Understanding gradient calculation

can some one help understand the gradient calculations here,how does the backward pass formula fits in ,which is provided in many notes

  1. What is inp.g ,does these calculations happens in place

  2. from where does out.g gets calculated.

    def lin_grad(inp, out, w, b):
    # grad of matmul with respect to input
    inp.g = out.g @ w.t()
    w.g = (inp.unsqueeze(-1) * out.g.unsqueeze(1)).sum(0)
    b.g = out.g.sum(0)

  1. inp.g is just a property. With a PyTorch tensor, you can add whatever property you want to a tensor (inp.whatever will work as well). So .g is just used a place to store gradients.
  2. out.g is calculated by earlier _grad functions. The initial one is calculated in mse_grad as gradient of the last activation w.r.t the loss function.
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Sorry for not answering your question, but I was wondering if a lot of people want to know the details of gradient calculations? If there’s enough interest, I’ll be happy to do a whiteboard session for people located in the Bay Area in which we’ll go through each of these gradient calculations in detail.


Jeremy mentioned about a blog he had written along with a fellow prof in usf. It is explained.ai. that blog provides a damn good introduction to this topic.

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Great suggestion: I was just looking through that matrix calculation paper for my own review: https://explained.ai/matrix-calculus/index.htm

@champs.jaideep Sections 5&6 go over gradient calculations. Start from the top of the paper if you need to review for linear algebra and calculus (partial derivatives)


thanks i was looking to know math behind this …
like the formula
for any layer dw= dz * input like that … which we see in various blogs etc

The forward pass of a fully-connected layer computes the following:

 f[1] = w[1,1]*x[1] + w[2,1]*x[2] + ... + w[n,1]*x[n] + b[1]
 f[2] = w[1,2]*x[1] + w[2,2]*x[2] + ... + w[n,2]*x[n] + b[2]
 f[m] = w[1,m]*x[1] + w[2,m]*x[2] + ... + w[n,m]*x[n] + b[m]


  • m is the number of neurons in that layer,
  • n is the number of inputs,
  • x is a vector of inputs (n in total),
  • w are the weights (a matrix of size n * m),
  • b are the biases (m in total),
  • and f is the output of the layer (also a vector of m elements).

(Note: I started counting at 1 here, not at 0. It doesn’t really matter.)

The backward pass takes an incoming gradient and computes three other gradients from that.

The incoming gradient is that of the loss L with respect to f, or dL/df. This is a vector of m numbers because this layer has m neurons and therefore m outputs.

The three gradients computed are:

  1. dL/dx – the loss w.r.t. the inputs of the layer
  2. dL/dw – the loss w.r.t. the weights of the layer
  3. dL/db – the loss w.r.t. the biases of the layer

Since there are n inputs, dL/dx is really a vector of n elements. dL/dW is a matrix of n * m elements, and dL/db is a vector of m elements.

To understand how to compute these vectors, it is useful to look at a single element at a time. For example, let’s look at dL/dx[1]. In the forward pass, the only terms that have x1 in them are:

w[1,1]*x[1]   in f[1]
w[1,2]*x[1]   in f[2]
w[1,m]*x[1]   in f[m]

Since none of the other terms in the formula for f have x[1] in them, those terms become 0 when we compute the partial derivative w.r.t. x[1] (they are treated as constants and the derivative of a constant is 0).

Thanks to the chain rule, we know that dL/dx[1] = dL/df * df/dx[1]. We already know dL/df, which is a vector of m numbers (this is the incoming gradient).

So now we have to compute df/dx[1]. This describes by how much the value of f changes if x[1] becomes larger. Since f is a vector, let’s look at how x[1] affects each term of f:

df[1]/dx[1] = w[1,1]
df[2]/dx[1] = w[1,2]
df[m]/dx[1] = w[1,m]

I hope this makes sense, because f[1] = w[1,1]*x[1] + ... where ... is other stuff that are considered constants when we take the derivative w.r.t. x[1].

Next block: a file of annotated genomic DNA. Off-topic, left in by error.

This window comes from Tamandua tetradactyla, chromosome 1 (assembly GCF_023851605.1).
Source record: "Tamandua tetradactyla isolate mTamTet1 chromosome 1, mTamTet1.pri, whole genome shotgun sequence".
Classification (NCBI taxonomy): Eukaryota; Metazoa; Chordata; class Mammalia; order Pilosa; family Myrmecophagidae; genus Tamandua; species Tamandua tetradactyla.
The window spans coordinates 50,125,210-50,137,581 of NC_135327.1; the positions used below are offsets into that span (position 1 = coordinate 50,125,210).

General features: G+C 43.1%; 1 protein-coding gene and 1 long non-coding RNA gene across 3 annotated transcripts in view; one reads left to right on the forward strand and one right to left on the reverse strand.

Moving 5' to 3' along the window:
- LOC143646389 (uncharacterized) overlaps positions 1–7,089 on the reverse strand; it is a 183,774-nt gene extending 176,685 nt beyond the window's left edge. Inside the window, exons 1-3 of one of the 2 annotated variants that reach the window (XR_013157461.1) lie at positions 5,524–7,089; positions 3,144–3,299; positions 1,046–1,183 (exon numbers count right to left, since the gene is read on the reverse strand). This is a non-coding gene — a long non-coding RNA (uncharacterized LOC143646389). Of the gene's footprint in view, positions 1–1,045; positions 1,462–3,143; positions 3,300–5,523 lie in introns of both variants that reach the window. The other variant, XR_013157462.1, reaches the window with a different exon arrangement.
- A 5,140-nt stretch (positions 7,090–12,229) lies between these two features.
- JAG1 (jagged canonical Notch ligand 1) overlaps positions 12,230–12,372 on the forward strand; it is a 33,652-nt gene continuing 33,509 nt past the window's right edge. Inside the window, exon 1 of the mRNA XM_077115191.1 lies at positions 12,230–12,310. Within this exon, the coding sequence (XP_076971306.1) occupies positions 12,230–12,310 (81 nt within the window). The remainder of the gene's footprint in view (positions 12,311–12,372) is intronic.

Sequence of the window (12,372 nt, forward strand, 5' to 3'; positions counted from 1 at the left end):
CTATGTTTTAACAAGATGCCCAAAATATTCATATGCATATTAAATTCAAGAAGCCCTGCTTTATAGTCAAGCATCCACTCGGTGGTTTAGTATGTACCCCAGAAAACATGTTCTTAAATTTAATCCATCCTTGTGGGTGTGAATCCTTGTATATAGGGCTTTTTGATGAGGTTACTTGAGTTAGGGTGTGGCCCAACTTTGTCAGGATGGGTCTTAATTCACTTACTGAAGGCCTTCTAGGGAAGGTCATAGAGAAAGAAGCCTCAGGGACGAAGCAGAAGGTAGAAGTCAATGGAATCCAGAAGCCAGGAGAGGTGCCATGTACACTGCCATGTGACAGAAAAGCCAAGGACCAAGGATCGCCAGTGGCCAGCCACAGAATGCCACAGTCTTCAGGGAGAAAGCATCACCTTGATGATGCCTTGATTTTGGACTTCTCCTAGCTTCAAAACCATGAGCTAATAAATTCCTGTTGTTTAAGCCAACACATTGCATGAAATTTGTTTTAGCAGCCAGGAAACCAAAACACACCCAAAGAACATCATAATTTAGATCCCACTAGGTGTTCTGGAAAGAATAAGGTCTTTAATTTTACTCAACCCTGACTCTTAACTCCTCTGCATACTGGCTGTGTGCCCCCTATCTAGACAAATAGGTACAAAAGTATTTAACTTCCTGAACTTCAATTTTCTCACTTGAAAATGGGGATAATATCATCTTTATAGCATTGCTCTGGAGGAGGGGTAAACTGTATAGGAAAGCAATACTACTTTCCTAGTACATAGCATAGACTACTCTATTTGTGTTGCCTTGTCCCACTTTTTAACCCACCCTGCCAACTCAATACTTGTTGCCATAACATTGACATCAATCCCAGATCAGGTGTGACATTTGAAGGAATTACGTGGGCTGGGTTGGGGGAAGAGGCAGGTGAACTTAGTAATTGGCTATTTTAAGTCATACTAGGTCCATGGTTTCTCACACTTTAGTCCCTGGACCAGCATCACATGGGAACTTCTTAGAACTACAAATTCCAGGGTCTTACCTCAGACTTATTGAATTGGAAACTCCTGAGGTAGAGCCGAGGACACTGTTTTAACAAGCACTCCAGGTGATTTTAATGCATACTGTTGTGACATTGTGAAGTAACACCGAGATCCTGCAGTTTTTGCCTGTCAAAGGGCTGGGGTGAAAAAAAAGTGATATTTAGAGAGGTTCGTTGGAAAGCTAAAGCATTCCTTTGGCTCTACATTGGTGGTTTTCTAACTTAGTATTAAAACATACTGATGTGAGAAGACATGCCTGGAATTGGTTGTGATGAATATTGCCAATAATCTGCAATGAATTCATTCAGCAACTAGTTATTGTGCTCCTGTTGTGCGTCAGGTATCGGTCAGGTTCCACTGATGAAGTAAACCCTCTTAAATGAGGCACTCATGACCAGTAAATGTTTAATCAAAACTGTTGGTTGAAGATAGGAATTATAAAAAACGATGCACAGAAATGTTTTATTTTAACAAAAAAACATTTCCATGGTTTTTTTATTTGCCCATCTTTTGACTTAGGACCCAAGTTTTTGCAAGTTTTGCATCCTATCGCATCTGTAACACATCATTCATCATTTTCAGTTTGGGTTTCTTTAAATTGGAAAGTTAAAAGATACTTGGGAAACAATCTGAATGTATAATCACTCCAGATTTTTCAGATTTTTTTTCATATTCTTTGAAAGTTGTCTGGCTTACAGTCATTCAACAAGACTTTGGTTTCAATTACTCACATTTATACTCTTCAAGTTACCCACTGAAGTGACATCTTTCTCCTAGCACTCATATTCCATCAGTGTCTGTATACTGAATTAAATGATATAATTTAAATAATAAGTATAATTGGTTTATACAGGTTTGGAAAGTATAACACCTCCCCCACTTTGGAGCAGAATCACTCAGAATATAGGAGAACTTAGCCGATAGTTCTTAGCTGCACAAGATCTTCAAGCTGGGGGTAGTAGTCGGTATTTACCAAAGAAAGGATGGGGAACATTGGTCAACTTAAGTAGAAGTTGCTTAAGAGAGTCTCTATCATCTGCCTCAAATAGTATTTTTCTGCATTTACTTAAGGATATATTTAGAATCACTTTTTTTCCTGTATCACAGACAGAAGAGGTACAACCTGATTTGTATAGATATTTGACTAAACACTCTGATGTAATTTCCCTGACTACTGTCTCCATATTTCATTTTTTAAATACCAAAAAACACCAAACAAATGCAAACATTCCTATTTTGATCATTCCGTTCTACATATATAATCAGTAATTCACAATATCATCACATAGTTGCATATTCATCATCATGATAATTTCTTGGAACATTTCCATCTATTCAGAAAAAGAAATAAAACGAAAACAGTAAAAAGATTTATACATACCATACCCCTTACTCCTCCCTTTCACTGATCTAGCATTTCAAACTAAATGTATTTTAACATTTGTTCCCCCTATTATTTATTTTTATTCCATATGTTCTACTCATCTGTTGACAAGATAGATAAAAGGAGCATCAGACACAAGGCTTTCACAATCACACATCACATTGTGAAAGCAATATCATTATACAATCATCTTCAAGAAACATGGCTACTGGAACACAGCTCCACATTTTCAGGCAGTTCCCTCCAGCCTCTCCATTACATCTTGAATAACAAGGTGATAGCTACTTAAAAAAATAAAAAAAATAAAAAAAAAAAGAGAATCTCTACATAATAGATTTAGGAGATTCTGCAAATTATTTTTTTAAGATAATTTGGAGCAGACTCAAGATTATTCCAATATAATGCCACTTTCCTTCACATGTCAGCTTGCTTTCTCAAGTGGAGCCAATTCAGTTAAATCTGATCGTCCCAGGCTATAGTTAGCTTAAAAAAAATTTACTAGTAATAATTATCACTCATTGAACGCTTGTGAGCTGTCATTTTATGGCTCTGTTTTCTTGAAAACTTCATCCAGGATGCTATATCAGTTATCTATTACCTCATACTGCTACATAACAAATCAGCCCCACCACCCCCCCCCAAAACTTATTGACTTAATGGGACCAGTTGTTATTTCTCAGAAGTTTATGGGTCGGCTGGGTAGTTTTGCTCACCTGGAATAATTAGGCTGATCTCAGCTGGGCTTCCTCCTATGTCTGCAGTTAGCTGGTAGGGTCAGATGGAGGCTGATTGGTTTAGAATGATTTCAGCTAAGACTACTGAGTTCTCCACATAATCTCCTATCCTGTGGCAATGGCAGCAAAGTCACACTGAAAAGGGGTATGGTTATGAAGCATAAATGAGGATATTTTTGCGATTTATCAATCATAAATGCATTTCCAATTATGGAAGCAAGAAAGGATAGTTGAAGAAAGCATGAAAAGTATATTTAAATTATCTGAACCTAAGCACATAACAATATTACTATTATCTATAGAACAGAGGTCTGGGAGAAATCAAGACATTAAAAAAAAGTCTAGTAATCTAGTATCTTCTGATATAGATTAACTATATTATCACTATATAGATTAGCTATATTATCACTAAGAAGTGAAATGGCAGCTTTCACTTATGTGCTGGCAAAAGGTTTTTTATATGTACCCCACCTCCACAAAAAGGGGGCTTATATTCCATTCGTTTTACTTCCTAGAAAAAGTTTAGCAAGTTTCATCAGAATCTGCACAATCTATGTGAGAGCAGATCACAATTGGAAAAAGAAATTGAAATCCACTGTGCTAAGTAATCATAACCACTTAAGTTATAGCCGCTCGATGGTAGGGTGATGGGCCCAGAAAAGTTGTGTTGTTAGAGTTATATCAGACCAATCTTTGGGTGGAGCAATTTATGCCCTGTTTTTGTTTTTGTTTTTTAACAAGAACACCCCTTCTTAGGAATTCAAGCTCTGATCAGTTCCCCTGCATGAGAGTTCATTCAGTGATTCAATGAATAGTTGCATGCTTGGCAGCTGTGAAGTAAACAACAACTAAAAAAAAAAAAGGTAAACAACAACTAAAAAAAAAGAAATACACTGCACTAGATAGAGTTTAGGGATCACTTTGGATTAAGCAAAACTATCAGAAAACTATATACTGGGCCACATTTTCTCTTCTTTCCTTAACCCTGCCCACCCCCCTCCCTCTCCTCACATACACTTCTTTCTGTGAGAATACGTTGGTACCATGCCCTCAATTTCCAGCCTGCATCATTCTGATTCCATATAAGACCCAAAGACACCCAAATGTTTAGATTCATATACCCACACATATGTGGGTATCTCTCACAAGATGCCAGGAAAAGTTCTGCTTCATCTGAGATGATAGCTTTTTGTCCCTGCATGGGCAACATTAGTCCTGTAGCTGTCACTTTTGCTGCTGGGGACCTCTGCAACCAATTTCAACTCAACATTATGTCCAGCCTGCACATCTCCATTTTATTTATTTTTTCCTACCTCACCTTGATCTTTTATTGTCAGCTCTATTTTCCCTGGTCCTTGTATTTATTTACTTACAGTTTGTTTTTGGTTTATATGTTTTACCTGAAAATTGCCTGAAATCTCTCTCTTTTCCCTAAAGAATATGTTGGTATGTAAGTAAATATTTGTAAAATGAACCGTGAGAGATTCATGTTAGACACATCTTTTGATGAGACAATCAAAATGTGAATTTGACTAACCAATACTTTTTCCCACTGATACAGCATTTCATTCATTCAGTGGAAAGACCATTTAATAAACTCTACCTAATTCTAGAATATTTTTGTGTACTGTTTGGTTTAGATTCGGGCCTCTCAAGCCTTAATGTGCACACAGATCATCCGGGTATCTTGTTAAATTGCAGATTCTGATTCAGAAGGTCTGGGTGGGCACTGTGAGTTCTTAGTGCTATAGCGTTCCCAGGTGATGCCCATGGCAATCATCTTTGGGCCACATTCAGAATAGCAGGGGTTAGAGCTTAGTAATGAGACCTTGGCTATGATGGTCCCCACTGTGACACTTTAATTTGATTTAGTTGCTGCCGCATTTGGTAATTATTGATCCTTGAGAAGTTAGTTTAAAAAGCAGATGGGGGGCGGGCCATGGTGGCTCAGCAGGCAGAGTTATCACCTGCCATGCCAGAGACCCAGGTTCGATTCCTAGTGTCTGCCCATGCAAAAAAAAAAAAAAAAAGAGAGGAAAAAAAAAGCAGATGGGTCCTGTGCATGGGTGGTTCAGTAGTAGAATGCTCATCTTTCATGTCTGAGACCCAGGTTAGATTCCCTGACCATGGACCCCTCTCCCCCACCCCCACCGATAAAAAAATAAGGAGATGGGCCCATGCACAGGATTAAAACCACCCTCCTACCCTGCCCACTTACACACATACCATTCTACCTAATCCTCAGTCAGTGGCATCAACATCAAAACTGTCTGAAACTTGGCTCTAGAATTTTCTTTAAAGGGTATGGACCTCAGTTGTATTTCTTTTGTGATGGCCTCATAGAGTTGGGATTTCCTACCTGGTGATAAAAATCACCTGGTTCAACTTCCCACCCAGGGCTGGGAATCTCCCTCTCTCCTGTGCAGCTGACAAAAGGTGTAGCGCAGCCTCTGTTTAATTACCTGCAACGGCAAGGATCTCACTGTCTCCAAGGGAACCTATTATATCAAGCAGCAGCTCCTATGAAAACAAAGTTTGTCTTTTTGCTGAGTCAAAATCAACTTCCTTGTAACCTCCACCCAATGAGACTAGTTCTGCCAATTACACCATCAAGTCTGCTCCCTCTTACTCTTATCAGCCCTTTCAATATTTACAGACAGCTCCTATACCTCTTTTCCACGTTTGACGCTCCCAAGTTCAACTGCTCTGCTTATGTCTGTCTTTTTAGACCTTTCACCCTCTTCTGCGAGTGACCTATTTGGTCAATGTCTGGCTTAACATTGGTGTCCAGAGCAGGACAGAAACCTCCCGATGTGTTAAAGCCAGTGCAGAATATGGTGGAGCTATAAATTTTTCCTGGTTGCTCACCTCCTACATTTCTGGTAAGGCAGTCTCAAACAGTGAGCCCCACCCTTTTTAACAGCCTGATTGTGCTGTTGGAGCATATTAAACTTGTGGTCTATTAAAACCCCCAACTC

In other words, if x[1] is incremented by 1, then the output of f[1] changes by the coefficient of x[1], which is w[1,1]. And so the derivative of f[1] w.r.t. x[1] is w[1,1]. Likewise for the other elements of f.

And also for df/dx[2] and the other elements of x:

df[1]/dx[2] = w[2,1]
df[2]/dx[2] = w[2,2]
df[m]/dx[2] = w[2,m]

And so on… you can see the pattern here.

Now we know what the loss is of every output element of f w.r.t. every element value input x. We can put these into an m * n matrix. And if you hadn’t guessed yet, that is exactly the weight matrix again.

So df/dx is really the weight matrix w. That makes sense because the influence that a given input x[i] has on the output f, is described by the weights between the inputs and the hidden neurons.

Finally, to get dL/dx, we multiply dL/df – which if you recall is the incoming gradient vector of m values – by df/dx, which is really just the weight matrix. Multiplying a vector of size m with a matrix of size m*n gives a new vector of size n. Which makes sense because x has n elements, and so dL/dx should also have n elements.

Phew, that was a long explanation of this single line in the above code:

inp.g = out.g @ w.t()

Here, inp.g is dL/dx, out.g is dL/df, and w.t() is the weight matrix or df/dx. (It was explained in lesson 9 why you’re taking the transpose here. In short, it’s because the weights are not stored as an m * n matrix in PyTorch but as n * m, for historical reasons.)

So now that you know how to compute dL/dx, can you figure out the math to compute dL/dw and dL/db?

It’s the exact same method: for dL/dw you figure out how much a change in each weight value w[i,j] contributes to f. And for dL/db you figure out how much a change in each bias value b[i] contributes to f.


[quote=“machinethink, post:7, topic:42770”]
Phew, that was a long explanation of this single line in the above code:

It was a really good one though! :slight_smile:

Thanks. :smiley:

One thing I didn’t mention is the effect of using mini-batches on this calculation. So for anyone following along with the math, note that the PyTorch code assumes there is a batch dimension in the data (and therefore also in the gradients). This affects the calculations for the weights and bias gradients because the same weight and bias values are used with multiple input vectors. So keep that in mind. :wink:

One thing I can’t wrap my head around is how the gradients from a batch are aggregated in PyTorch. This post and reply didn’t really help me understand if gradients are summed or averaged. Maybe I’m missing something in that response, but it seems like they have to be one or the other. Anyone know?